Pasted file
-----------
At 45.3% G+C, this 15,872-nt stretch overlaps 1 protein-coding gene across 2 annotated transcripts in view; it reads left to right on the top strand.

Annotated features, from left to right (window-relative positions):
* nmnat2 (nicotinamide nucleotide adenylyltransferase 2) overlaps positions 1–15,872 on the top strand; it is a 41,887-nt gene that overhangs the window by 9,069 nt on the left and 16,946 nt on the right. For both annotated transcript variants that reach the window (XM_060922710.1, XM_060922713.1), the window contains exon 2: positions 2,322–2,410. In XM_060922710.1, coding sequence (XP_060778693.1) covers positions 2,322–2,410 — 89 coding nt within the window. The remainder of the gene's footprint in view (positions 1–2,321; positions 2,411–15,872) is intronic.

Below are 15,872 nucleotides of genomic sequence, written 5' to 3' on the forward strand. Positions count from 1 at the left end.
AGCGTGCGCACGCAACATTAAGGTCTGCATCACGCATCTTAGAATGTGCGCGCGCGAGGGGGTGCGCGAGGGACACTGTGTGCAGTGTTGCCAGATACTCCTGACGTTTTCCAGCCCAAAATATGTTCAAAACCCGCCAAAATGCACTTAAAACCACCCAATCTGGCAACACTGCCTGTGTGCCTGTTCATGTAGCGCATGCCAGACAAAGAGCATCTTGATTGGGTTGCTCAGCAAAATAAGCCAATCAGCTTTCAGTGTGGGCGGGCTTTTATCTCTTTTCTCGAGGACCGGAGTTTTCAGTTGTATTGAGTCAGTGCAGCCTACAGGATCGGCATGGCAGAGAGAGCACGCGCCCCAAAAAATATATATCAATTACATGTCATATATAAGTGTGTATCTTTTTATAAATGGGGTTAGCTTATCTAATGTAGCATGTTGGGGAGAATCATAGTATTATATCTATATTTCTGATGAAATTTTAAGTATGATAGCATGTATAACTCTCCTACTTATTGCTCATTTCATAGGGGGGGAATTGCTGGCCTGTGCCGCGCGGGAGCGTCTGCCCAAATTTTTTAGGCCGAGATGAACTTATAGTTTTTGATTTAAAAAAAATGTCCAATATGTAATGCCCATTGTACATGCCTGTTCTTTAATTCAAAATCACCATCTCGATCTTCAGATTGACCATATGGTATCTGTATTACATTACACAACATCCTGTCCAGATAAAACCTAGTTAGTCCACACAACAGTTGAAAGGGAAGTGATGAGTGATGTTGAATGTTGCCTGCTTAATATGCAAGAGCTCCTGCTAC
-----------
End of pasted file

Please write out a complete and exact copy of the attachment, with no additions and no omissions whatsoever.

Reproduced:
At 45.3% G+C, this 15,872-nt stretch overlaps 1 protein-coding gene across 2 annotated transcripts in view; it reads left to right on the top strand.

Annotated features, from left to right (window-relative positions):
* nmnat2 (nicotinamide nucleotide adenylyltransferase 2) overlaps positions 1–15,872 on the top strand; it is a 41,887-nt gene that overhangs the window by 9,069 nt on the left and 16,946 nt on the right. For both annotated transcript variants that reach the window (XM_060922710.1, XM_060922713.1), the window contains exon 2: positions 2,322–2,410. In XM_060922710.1, coding sequence (XP_060778693.1) covers positions 2,322–2,410 — 89 coding nt within the window. The remainder of the gene's footprint in view (positions 1–2,321; positions 2,411–15,872) is intronic.

Below are 15,872 nucleotides of genomic sequence, written 5' to 3' on the forward strand. Positions count from 1 at the left end.
AGCGTGCGCACGCAACATTAAGGTCTGCATCACGCATCTTAGAATGTGCGCGCGCGAGGGGGTGCGCGAGGGACACTGTGTGCAGTGTTGCCAGATACTCCTGACGTTTTCCAGCCCAAAATATGTTCAAAACCCGCCAAAATGCACTTAAAACCACCCAATCTGGCAACACTGCCTGTGTGCCTGTTCATGTAGCGCATGCCAGACAAAGAGCATCTTGATTGGGTTGCTCAGCAAAATAAGCCAATCAGCTTTCAGTGTGGGCGGGCTTTTATCTCTTTTCTCGAGGACCGGAGTTTTCAGTTGTATTGAGTCAGTGCAGCCTACAGGATCGGCATGGCAGAGAGAGCACGCGCCCCAAAAAATATATATCAATTACATGTCATATATAAGTGTGTATCTTTTTATAAATGGGGTTAGCTTATCTAATGTAGCATGTTGGGGAGAATCATAGTATTATATCTATATTTCTGATGAAATTTTAAGTATGATAGCATGTATAACTCTCCTACTTATTGCTCATTTCATAGGGGGGGAATTGCTGGCCTGTGCCGCGCGGGAGCGTCTGCCCAAATTTTTTAGGCCGAGATGAACTTATAGTTTTTGATTTAAAAAAAATGTCCAATATGTAATGCCCATTGTACATGCCTGTTCTTTAATTCAAAATCACCATCTCGATCTTCAGATTGACCATATGGTATCTGTATTACATTACACAACATCCTGTCCAGATAAAACCTAGTTAGTCCACACAACAGTTGAAAGGGAAGTGATGAGTGATGTTGAATGTTGCCTGCTTAATATGCAAGAGCTCCTGCTAC